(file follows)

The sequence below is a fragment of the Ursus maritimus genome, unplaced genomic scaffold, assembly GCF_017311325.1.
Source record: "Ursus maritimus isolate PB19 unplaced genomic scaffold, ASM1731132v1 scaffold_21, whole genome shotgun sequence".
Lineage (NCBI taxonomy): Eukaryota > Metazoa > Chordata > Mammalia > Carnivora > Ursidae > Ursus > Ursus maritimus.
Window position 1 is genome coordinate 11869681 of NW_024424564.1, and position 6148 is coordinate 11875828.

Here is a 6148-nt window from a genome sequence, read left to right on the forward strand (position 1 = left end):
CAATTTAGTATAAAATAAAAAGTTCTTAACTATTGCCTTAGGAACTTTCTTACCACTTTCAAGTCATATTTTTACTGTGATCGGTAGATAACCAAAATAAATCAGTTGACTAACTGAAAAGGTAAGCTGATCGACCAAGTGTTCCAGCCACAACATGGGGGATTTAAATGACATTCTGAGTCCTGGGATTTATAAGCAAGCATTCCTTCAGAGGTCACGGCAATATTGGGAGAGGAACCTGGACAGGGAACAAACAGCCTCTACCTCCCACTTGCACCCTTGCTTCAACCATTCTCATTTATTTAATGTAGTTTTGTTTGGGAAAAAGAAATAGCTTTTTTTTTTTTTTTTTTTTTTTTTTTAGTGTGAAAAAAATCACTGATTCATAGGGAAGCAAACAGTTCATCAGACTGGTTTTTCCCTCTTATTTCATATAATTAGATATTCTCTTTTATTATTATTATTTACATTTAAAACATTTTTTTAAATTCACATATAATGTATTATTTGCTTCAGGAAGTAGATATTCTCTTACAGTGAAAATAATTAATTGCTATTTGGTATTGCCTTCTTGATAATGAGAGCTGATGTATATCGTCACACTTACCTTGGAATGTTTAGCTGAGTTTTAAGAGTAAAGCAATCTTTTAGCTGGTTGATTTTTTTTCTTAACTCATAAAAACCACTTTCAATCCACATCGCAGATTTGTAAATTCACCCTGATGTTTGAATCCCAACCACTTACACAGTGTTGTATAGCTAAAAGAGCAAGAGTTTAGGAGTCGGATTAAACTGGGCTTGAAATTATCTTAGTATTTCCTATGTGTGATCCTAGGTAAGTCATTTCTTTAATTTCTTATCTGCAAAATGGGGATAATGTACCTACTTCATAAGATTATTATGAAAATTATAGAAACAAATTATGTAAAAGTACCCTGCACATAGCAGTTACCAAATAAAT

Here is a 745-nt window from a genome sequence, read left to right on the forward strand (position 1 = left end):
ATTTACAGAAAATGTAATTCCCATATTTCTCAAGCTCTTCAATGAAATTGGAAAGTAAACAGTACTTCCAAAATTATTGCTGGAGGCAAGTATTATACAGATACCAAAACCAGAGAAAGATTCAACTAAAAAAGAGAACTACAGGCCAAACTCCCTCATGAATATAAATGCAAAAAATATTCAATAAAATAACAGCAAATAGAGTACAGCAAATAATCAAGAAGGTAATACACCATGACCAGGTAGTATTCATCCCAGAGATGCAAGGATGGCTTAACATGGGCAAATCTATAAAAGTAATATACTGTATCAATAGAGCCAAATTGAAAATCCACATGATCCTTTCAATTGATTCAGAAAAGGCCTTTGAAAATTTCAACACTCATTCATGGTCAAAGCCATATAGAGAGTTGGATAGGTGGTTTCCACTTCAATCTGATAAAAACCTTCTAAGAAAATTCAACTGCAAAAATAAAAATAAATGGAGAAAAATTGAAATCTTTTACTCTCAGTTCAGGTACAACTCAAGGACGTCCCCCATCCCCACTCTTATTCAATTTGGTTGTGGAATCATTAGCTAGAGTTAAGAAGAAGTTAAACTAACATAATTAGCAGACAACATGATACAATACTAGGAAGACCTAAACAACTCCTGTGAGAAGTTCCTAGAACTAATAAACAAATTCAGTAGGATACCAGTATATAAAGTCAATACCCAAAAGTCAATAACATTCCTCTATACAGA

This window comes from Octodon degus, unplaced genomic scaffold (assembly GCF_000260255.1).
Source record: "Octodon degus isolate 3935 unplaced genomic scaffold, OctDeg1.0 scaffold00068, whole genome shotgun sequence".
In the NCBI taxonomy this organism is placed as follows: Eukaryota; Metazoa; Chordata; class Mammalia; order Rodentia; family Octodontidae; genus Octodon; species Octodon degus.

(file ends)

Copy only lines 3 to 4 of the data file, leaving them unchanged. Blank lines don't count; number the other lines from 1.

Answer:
Lineage (NCBI taxonomy): Eukaryota > Metazoa > Chordata > Mammalia > Carnivora > Ursidae > Ursus > Ursus maritimus.
Window position 1 is genome coordinate 11869681 of NW_024424564.1, and position 6148 is coordinate 11875828.